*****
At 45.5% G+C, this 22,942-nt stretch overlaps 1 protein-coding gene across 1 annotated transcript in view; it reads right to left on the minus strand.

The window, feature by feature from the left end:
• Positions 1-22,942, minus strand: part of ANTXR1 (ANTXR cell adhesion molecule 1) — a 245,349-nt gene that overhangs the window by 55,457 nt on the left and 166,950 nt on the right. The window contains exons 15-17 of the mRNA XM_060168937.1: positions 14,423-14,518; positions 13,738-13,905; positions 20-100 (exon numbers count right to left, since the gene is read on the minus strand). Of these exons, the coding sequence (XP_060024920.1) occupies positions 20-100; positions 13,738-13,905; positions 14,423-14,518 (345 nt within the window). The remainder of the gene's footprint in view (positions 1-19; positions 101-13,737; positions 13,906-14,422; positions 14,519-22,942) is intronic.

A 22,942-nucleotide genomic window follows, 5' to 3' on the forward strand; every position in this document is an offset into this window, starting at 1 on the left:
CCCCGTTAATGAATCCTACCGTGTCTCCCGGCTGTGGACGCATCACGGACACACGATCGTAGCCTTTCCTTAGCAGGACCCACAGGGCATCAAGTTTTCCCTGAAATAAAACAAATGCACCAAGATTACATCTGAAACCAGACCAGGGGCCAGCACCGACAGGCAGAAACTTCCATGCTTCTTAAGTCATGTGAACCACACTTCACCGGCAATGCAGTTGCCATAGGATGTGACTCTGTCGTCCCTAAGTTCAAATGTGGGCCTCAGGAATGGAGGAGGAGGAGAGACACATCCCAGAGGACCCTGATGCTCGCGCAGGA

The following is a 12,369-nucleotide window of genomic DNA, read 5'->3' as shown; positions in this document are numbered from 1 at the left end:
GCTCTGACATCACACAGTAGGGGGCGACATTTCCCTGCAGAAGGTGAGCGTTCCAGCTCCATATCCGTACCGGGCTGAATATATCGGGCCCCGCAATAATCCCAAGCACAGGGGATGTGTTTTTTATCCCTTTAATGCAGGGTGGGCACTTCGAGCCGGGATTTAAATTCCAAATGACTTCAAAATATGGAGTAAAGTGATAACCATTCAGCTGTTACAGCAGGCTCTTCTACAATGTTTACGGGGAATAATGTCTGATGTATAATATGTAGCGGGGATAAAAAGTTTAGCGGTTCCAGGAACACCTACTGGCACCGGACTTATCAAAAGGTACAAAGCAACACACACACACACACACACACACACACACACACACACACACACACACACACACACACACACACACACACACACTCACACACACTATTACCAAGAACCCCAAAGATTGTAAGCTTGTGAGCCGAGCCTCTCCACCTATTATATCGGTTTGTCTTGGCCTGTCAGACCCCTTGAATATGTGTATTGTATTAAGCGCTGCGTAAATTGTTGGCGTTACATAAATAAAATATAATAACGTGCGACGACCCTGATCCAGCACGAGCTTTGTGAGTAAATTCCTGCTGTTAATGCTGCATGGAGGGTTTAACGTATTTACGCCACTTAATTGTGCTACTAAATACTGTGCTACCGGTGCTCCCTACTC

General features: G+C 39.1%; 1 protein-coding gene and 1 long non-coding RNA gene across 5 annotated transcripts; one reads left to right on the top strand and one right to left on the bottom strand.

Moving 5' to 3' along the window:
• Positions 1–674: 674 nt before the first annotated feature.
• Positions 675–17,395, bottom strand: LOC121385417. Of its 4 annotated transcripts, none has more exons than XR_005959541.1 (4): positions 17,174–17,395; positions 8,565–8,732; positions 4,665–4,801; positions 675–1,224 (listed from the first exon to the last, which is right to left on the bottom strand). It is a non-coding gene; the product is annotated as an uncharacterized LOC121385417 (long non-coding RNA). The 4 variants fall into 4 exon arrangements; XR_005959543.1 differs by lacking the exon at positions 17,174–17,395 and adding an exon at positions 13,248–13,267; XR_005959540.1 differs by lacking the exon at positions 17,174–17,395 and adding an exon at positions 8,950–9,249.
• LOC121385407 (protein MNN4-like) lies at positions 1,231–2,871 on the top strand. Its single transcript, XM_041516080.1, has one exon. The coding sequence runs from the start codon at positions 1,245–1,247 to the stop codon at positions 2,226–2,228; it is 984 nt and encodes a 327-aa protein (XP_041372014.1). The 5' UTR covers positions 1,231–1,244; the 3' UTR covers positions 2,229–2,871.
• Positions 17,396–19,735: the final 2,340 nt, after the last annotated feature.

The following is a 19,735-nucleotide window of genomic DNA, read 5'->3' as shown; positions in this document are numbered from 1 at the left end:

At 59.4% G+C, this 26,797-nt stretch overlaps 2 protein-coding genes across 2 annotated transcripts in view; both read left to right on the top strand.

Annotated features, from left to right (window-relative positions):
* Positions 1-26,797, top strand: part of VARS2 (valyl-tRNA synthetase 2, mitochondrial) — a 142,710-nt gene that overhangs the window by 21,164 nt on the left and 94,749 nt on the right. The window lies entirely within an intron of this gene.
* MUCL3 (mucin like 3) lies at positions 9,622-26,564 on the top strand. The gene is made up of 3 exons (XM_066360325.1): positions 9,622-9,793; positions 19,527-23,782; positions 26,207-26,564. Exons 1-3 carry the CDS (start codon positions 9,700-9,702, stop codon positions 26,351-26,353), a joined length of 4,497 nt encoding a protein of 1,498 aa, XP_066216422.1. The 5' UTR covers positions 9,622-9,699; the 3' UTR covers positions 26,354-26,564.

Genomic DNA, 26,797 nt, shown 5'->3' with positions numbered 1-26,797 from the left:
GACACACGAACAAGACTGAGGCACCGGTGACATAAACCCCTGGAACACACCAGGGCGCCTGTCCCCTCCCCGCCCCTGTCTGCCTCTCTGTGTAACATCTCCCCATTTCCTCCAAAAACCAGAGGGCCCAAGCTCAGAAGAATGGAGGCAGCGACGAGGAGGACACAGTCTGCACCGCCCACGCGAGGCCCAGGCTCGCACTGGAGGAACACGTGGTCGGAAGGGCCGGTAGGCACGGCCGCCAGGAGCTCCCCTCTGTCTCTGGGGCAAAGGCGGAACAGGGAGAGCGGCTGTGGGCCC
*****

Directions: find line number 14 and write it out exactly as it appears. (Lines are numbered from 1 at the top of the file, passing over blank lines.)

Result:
The following is a 19,735-nucleotide window of genomic DNA, read 5'->3' as shown; positions in this document are numbered from 1 at the left end: